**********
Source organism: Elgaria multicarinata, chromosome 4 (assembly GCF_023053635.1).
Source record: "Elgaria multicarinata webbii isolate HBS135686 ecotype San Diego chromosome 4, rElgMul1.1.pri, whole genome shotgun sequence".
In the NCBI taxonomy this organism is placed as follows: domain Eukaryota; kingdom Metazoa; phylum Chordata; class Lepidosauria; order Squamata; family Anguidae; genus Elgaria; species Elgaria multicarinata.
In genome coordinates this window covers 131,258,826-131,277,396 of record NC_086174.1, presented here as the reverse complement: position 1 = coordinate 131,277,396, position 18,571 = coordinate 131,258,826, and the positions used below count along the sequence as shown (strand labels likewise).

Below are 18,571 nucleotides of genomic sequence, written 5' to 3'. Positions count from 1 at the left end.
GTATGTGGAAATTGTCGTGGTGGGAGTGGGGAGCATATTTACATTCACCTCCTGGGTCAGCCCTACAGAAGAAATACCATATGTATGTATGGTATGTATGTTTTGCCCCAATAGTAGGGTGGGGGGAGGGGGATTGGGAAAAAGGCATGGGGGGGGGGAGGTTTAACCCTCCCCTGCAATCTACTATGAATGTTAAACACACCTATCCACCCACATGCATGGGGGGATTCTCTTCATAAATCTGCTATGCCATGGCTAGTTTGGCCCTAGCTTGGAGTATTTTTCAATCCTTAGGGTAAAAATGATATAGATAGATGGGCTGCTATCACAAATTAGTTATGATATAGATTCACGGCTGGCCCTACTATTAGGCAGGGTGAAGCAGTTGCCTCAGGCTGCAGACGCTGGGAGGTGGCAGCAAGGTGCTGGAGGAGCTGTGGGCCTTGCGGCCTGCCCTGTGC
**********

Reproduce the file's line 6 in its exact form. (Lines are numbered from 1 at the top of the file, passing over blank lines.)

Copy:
GTATGTGGAAATTGTCGTGGTGGGAGTGGGGAGCATATTTACATTCACCTCCTGGGTCAGCCCTACAGAAGAAATACCATATGTATGTATGGTATGTATGTTTTGCCCCAATAGTAGGGTGGGGGGAGGGGGATTGGGAAAAAGGCATGGGGGGGGGGAGGTTTAACCCTCCCCTGCAATCTACTATGAATGTTAAACACACCTATCCACCCACATGCATGGGGGGATTCTCTTCATAAATCTGCTATGCCATGGCTAGTTTGGCCCTAGCTTGGAGTATTTTTCAATCCTTAGGGTAAAAATGATATAGATAGATGGGCTGCTATCACAAATTAGTTATGATATAGATTCACGGCTGGCCCTACTATTAGGCAGGGTGAAGCAGTTGCCTCAGGCTGCAGACGCTGGGAGGTGGCAGCAAGGTGCTGGAGGAGCTGTGGGCCTTGCGGCCTGCCCTGTGC